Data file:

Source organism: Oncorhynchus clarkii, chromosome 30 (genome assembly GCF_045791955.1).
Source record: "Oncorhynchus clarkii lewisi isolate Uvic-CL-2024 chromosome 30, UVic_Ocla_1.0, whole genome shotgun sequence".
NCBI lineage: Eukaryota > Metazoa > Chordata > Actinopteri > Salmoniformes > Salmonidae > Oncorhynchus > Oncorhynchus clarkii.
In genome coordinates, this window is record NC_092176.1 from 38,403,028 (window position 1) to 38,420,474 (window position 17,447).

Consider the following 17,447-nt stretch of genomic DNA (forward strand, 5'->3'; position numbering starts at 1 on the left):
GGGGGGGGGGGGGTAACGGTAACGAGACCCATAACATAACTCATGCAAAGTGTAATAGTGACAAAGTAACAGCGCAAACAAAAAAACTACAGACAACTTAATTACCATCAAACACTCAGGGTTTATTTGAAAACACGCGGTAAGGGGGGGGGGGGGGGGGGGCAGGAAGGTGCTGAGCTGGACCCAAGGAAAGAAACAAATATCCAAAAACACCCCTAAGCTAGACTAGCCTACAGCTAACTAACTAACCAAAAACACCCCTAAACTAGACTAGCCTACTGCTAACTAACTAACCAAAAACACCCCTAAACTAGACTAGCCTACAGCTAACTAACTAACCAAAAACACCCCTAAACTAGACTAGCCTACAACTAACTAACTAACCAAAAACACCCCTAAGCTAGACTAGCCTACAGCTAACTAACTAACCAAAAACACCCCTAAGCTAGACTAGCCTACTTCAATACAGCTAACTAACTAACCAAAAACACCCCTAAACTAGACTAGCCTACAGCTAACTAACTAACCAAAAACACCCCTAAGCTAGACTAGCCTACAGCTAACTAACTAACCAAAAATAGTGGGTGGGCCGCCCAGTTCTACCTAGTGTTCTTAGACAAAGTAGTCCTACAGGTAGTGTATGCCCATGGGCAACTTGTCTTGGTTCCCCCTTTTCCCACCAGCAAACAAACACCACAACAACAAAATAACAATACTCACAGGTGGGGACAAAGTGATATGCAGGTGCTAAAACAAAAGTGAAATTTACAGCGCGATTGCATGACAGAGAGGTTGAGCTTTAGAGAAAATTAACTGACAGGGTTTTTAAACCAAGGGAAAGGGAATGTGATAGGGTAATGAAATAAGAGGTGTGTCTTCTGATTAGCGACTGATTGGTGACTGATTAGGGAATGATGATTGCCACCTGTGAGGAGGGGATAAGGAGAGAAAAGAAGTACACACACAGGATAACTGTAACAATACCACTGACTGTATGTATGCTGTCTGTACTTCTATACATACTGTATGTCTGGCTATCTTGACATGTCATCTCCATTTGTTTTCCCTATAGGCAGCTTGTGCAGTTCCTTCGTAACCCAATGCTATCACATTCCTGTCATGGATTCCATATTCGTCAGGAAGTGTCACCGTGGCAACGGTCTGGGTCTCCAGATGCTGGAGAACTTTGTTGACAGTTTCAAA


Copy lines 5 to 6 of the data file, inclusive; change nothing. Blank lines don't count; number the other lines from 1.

Consider the following 17,447-nt stretch of genomic DNA (forward strand, 5'->3'; position numbering starts at 1 on the left):
GGGGGGGGGGGGGTAACGGTAACGAGACCCATAACATAACTCATGCAAAGTGTAATAGTGACAAAGTAACAGCGCAAACAAAAAAACTACAGACAACTTAATTACCATCAAACACTCAGGGTTTATTTGAAAACACGCGGTAAGGGGGGGGGGGGGGGGGGGCAGGAAGGTGCTGAGCTGGACCCAAGGAAAGAAACAAATATCCAAAAACACCCCTAAGCTAGACTAGCCTACAGCTAACTAACTAACCAAAAACACCCCTAAACTAGACTAGCCTACTGCTAACTAACTAACCAAAAACACCCCTAAACTAGACTAGCCTACAGCTAACTAACTAACCAAAAACACCCCTAAACTAGACTAGCCTACAACTAACTAACTAACCAAAAACACCCCTAAGCTAGACTAGCCTACAGCTAACTAACTAACCAAAAACACCCCTAAGCTAGACTAGCCTACTTCAATACAGCTAACTAACTAACCAAAAACACCCCTAAACTAGACTAGCCTACAGCTAACTAACTAACCAAAAACACCCCTAAGCTAGACTAGCCTACAGCTAACTAACTAACCAAAAATAGTGGGTGGGCCGCCCAGTTCTACCTAGTGTTCTTAGACAAAGTAGTCCTACAGGTAGTGTATGCCCATGGGCAACTTGTCTTGGTTCCCCCTTTTCCCACCAGCAAACAAACACCACAACAACAAAATAACAATACTCACAGGTGGGGACAAAGTGATATGCAGGTGCTAAAACAAAAGTGAAATTTACAGCGCGATTGCATGACAGAGAGGTTGAGCTTTAGAGAAAATTAACTGACAGGGTTTTTAAACCAAGGGAAAGGGAATGTGATAGGGTAATGAAATAAGAGGTGTGTCTTCTGATTAGCGACTGATTGGTGACTGATTAGGGAATGATGATTGCCACCTGTGAGGAGGGGATAAGGAGAGAAAAGAAGTACACACACAGGATAACTGTAACAATACCACTGACTGTATGTATGCTGTCTGTACTTCTATACATACTGTATGTCTGGCTATCTTGACATGTCATCTCCATTTGTTTTCCCTATAGGCAGCTTGTGCAGTTCCTTCGTAACCCAATGCTATCACATTCCTGTCATGGATTCCATATTCGTCAGGAAGTGTCACCGTGGCAACGGTCTGGGTCTCCAGATGCTGGAGAACTTTGTTGACAGTTTCAAA